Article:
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My Interview on User League

Jordan Koschei on User League

I was interviewed for User League, a new online publication from Dave Martin, principal designer at Automattic.

This quote sums up what I believe about design:

I like to think of design as a form of hospitality — we’re creating digital environments in which our users will live for a time. Those environments should make our users feel comfortable and confident, and enable them to do things they couldn’t otherwise do. A good product gives the user superpowers without drawing too much attention to itself. It’s better to leave the user thinking, “Hey, I’m awesome” than “Hey, that product’s awesome.”

Thanks, Dave! Head over to User League to read the full interview.

Hurry Slowly Interview with Adam Greenfield

Adam Greenfield, author of the book Radical Technologies that I quoted recently, was interviewed on the Hurry Slowly podcast.

The conversation retread familiar terrain from the book, but it's always worth a reminder. The episode focused mainly on the sociology of the smartphone, and I found two parts particularly interesting:

  1. The idea that we're losing some of the "thinginess" of the world by allowing so many of our interactions to be intermediated by abstract bits floating around a noncorporeal network. We used to carry so many things in our pockets: credit cards, photos of loved ones, access cards for buildings or public transit. Many of the artifacts we used for navigating the world have been replaced by a homogeneous set of gestures performed on the same screen. We read the news and check the stocks on the same device that we find love and hail a cab. Everything is taking on a bland sameness.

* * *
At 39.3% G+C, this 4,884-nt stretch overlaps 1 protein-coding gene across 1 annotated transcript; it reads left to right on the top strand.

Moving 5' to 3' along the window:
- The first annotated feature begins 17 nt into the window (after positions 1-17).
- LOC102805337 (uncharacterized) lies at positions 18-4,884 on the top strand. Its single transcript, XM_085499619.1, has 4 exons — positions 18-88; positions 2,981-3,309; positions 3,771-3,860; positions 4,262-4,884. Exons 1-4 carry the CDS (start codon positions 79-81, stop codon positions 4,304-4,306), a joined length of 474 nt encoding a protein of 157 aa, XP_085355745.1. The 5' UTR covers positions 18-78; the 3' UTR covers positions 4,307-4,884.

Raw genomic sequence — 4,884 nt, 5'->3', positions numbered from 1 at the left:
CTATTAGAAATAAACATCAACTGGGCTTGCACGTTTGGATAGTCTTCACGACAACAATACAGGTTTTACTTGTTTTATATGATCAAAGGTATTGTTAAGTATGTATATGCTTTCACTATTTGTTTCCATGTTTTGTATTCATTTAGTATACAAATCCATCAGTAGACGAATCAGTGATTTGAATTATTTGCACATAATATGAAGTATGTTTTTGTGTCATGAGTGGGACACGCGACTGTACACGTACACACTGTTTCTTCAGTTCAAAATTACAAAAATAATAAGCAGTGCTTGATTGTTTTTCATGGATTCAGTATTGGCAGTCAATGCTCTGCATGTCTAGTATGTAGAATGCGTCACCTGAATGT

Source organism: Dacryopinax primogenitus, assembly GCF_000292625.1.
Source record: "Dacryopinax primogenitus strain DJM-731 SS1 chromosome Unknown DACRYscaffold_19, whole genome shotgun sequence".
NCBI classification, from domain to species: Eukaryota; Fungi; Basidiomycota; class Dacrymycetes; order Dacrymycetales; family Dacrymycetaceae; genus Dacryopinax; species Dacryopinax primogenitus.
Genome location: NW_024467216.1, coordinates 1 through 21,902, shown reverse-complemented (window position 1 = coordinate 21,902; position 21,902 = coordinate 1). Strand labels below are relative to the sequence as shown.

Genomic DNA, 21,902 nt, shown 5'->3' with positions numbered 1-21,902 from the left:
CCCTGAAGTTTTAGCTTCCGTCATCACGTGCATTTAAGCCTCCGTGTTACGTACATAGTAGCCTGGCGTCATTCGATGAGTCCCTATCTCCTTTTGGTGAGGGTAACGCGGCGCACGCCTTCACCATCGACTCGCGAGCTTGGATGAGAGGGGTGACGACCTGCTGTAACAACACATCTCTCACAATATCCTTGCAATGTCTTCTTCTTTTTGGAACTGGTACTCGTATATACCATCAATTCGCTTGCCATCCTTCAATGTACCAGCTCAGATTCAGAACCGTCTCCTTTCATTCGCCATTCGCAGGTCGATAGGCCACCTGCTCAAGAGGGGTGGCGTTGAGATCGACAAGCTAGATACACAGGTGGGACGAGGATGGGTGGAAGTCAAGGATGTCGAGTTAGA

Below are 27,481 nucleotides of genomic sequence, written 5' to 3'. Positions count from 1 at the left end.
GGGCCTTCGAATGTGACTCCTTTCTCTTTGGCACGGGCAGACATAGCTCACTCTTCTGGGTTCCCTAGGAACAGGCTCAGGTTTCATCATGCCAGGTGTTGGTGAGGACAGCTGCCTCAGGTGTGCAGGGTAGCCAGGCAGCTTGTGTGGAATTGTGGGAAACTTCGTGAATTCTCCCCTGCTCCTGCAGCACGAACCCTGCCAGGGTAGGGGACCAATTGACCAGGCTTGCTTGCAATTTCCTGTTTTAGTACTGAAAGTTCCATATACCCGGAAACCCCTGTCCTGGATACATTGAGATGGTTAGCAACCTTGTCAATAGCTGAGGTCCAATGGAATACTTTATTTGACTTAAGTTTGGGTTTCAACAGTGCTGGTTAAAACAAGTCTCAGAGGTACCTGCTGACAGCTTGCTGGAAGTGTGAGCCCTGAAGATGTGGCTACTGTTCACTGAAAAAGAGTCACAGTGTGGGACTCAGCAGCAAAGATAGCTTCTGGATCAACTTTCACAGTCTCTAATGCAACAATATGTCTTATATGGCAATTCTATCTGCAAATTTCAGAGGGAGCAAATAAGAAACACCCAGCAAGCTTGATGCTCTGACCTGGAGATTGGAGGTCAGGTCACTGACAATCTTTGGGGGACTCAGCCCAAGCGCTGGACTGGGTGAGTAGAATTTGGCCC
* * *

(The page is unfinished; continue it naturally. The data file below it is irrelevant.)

2. The way we live is being shaped by a tiny group of homogeneous people in a handful of nonrepresentative places. Our new "normal" is being defined by young knowledge workers in Western tech hubs who assume that everyone needs things like constant calendar notifications, email in their pocket, news alerts, etc. It's getting hard to remember a time before those things were normal — it's now sort of assumed that everyone should run their lives like a Silicon Valley designer or engineer.

Fascinating, and worth a listen.

Asking the Right Questions

So much of my design career has hinged on writing. My first real exposure in the design industry came from writing opinion pieces for The Industry; my first job in a design agency came after the CEO read something I wrote and asked if I’d be willing to sit down and talk.

I’ve been writing less lately, since product work takes up most of my day and I jealously guard my personal time otherwise, but it feels good to see something I wrote in-the-wild occasionally.

You can read the post here: Are You Asking the Right Questions?

Tech is for Everyone

Anyone with an internet connection and enough motivation can learn how to design and program the next big thing, no degree required. Tech is no longer just for engineers and programmers. It’s for the retiree looking for a second career, and the 12-year-old who decides she wants to make her own video game. It’s for the college student who wants to boost his resumé, and the immigrant looking to get plugged in to their new community. Tech is for everyone.

This is the first entry in a newspaper column I’ll be curating in conjunction with the Poughkeepsie Journal and the Hudson Valley Tech Meetup. The monthly column will be written by members of the Hudson Valley tech community, and will cover design, technology, and their effects on the local economy and culture.

Stay tuned.